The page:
ing former National Guardsmen of
Minnesota. Iowa. South Dakota nnH
Nebraska, were ordered discharged
from the Army today "for th good of
The action was taken on Instructions
from the Adjutant-General at Washington.
The men, who were members of 1G
organizations in the division, which is
in training at Camp Cody, near here.
win not be interned,-but wl',1 be given
travel pay and allowances and permit
ted to proceed to their homes. They
will not be recommended for rc enlist
Allen Enemies Held.
This action follows the discharge
yesterday of seven Austrians and one
German, who were ordered held for
civil officers as enemy aliens. The
eight men discharged yesterday were
alleged to have made statements dis
loyal to the United States.- . -
NEW YORK, Feb" 3. The naval in
telligence bureau today caused th ar
rest of Hyrnan luharsky, known by the
name of "Harold Barr." at a ship tele
graph and signal apparatus manufac
turing plant in this city, where he was
employed, rtn the charge of .disposing
of important blueprints of Government
work to persons not entitled to re
MILK.. MAY BE CHEAPER
Order - Against Condensed-' Product
Said Dae to Cocoa nut OIL .
5IARSHFIELD. Or.. Feb. I. (Spe
clal.) It was stated here by a cream
eryman of wide knowledge that the or
der against condensed milk announced
on Friday is attributable in some mess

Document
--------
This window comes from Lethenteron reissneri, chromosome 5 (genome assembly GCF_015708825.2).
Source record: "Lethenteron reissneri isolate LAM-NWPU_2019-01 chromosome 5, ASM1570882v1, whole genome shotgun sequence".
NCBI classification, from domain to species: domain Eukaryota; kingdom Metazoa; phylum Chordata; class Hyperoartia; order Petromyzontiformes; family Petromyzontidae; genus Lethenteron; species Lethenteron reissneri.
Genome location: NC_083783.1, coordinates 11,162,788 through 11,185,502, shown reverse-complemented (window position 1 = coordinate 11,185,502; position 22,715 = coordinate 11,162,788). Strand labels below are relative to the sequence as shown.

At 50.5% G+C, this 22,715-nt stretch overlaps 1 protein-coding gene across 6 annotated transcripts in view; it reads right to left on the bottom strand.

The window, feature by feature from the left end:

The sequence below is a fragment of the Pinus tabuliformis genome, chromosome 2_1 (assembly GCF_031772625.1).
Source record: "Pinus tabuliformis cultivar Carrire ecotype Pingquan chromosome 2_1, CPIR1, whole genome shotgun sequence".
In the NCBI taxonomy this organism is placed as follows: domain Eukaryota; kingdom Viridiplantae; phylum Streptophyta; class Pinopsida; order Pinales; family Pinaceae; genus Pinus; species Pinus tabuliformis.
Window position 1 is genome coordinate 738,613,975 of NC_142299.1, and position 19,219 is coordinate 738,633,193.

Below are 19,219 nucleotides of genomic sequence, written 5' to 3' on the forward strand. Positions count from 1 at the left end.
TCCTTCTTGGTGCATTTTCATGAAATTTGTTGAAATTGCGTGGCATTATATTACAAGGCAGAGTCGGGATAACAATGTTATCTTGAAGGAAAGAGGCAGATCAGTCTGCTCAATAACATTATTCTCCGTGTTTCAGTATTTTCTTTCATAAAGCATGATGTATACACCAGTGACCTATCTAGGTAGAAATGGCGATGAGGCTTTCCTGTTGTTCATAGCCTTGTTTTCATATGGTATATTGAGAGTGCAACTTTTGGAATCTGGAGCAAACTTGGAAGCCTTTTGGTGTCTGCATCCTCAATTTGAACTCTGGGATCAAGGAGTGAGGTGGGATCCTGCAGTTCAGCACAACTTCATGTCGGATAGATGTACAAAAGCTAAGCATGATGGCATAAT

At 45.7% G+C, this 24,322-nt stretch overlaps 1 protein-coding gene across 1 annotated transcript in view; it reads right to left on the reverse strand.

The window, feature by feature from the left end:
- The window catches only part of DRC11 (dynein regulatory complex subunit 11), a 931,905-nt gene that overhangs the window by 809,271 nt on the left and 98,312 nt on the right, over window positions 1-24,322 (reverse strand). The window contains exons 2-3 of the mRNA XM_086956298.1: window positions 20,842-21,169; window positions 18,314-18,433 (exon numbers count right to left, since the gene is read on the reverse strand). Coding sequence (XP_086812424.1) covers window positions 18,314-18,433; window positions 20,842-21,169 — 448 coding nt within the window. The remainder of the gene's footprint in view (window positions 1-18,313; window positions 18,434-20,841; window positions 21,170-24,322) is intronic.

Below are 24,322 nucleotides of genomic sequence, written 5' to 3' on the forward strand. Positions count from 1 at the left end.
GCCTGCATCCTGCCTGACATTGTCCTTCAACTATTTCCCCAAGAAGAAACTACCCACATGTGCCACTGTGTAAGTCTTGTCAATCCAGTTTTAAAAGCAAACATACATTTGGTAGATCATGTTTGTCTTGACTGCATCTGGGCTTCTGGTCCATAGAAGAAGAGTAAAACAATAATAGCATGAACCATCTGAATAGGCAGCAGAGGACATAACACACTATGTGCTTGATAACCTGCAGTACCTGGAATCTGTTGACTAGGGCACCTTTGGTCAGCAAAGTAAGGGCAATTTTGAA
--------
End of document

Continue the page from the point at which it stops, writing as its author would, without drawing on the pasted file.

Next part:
ure to a practice some Coast factories
adopted of extracting butterfat from
milk and substituting cocoanut oil
The statement could n t be traced to
Its source, although the than who made
the declaration said the practice was
ST. HELENS BLAZE PROBED
Hotel Destroyed by Fire Is to' Be
Rebuilt at Once.
ST. HELENS. Or.. Feb. 2. (Special.)
A deputy from the office of the
Stat Fire Marshal arrived today to as
sist th Sheriff In the Investigation of
the fire at the Sommarstrom shipyard.
Already th debris has been cleared
away and the shipbuilding company
will begin the construction of another
Officials of th company hope to
have the building completed within SO
days so that the men who are now
without quarters can be accommo
224 Scales Condemned.
SALEM. Or- Feb. 1. (Special.) In
hi annual report for th year 1817,
Deputy Sealer of Weights and Meas
ures Spence Wortman, shows a total of
67 scales examined, of which 224
were condemned permanently. A total
of 17,730 weights were examined, of
which 12 were condemned, while 1790
linear measures were Inspected, of
which four wer condemned. Out of
4(47 liquid measures examined. 111
were condemned andTsix pump were
condemned permanently out of 203 ex
amined. . v ' '
Centra) Body Organized.
ROSEBCRG, Or., Feb. 2. (Special.)
L. J. Simpson, 'of North Bend, wa In
Roseburg today to perfect a county or
ganisation of the war aavlngs and
thrift campaign for tbe First Congres
sional District. The central organiza
tion' will be in this city. I. B. Riddle